The melodies that, like it or not, have found a place to reside in our subconscious for all these years are an obvious element of jingles' success. This is achievable in music without having to blast out a four-part vocal harmony of the product or brand name.

Take, for example, Britney Spears' Baby One More Time. The opening second of that song has you. It couldn't be anything else. The whole package flashes through your mind in that split second and you're drawn in. Just with the simple piano hook. Without singing a word. Then, as the song continues and the vocal hooks are introduced, it embeds the memories deeper and solidifies its connection with her. The sound and style match Spears' persona perfectly and the track delivers all the melodic hooks and motifs.

Duffy's song Mercy is, again, instantly recognisable right from the top with its musical and vocal hooks, and it's uniquely true to her throughout. You'd be right to say that all music has, to an extent, unique compositional and production hooks within it, but a small percentage, such as the examples above, have triumphed over all of the rest in their ability to slip effortlessly into our awareness. Along with ads for Um Bongo and Club biscuits, they will live on in my mind for a long time to come.

To consistently reach this potential in advertising today, it is essential for music to be included at the early stages of the production process. Creating a standout piece takes time, and time is often a luxury we don't have in this industry. However, communicating early concepts will allow us to get under the skin of a product and the vision for the campaign, and to create music that solidifies a long-term relationship with the brand.

Mother's superb "here come the girls" campaign for Boots delivers in this way. OK, not written specifically for the ad, but not a song from a well-known artist either. The retro production and sound is as much a part of why it works.

The military feel of the drums at the start is a perfect match, conceptually, for the make-up ritual portrayed and the sound is instantly recognisable. The killer vocal hook doesn't sing the name of the product or brand, but delivers the same result. A song that's also strong enough to then be covered by the Sugababes. Home run!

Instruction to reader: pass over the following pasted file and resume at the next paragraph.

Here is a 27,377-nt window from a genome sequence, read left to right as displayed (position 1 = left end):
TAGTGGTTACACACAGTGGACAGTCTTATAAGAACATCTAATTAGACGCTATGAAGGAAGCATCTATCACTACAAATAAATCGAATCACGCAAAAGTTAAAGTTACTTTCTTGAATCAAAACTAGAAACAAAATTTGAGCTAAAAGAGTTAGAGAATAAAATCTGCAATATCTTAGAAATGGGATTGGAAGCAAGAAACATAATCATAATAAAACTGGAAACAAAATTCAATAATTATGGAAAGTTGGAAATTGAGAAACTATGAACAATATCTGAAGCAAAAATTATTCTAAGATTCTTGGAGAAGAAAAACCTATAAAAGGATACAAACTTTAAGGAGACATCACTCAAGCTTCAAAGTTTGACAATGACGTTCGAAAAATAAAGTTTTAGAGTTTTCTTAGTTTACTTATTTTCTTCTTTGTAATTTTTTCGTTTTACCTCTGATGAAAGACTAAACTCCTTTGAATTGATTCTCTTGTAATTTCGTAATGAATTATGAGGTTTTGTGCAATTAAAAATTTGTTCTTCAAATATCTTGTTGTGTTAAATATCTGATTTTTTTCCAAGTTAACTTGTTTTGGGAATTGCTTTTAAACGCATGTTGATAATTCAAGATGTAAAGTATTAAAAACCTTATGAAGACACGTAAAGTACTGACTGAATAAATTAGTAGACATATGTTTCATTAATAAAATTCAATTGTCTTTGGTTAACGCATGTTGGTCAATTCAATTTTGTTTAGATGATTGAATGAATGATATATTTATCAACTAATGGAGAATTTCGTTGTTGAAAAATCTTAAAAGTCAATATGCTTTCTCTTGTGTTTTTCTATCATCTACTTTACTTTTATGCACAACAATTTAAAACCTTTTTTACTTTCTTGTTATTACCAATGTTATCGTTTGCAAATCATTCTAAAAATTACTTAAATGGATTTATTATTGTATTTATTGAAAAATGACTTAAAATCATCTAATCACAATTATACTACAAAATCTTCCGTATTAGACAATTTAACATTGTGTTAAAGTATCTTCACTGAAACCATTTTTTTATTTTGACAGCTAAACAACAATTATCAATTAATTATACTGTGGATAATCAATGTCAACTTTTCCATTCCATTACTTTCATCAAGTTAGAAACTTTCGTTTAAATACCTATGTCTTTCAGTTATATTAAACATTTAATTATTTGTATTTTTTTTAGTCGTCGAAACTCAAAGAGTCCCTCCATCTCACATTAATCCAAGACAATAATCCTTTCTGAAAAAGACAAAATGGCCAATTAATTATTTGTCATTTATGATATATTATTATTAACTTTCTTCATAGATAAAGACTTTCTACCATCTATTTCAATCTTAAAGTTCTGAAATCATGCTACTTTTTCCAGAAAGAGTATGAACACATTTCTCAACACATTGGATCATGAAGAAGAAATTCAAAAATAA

Honda's "hate something, change something" campaign works similarly well. I love this song. Composed specifically for the ad, it captures every nuance of the brand perfectly and with its unique sound and extremely strong melodies, it sticks like Velcro. Making Honda the artist, again. Immediate recognition. A modern-day jingle?

Lloyds TSB is another example. This time it's a classical piece, in which the sound and feel are exactly matched to the brand. And the hooks are all immediately absorbed. Although this was not a commissioned piece, a similar thought process appears to have been applied to its selection.

In today's "instant gratification" society, we get exactly that. A quick fix without the longevity. A big in-your-face approach that leaves just as fast as it came.

Making music more collaborative and allowing the depth of thought that lies behind the success of musical greats can reintroduce that incredible longevity to advertising music. We'll have consumers humming our campaigns for the next 25 years. How refreshing ... Anyone for lemonade?

- Lee McCutcheon is a composer and the founder of Red Custard Music.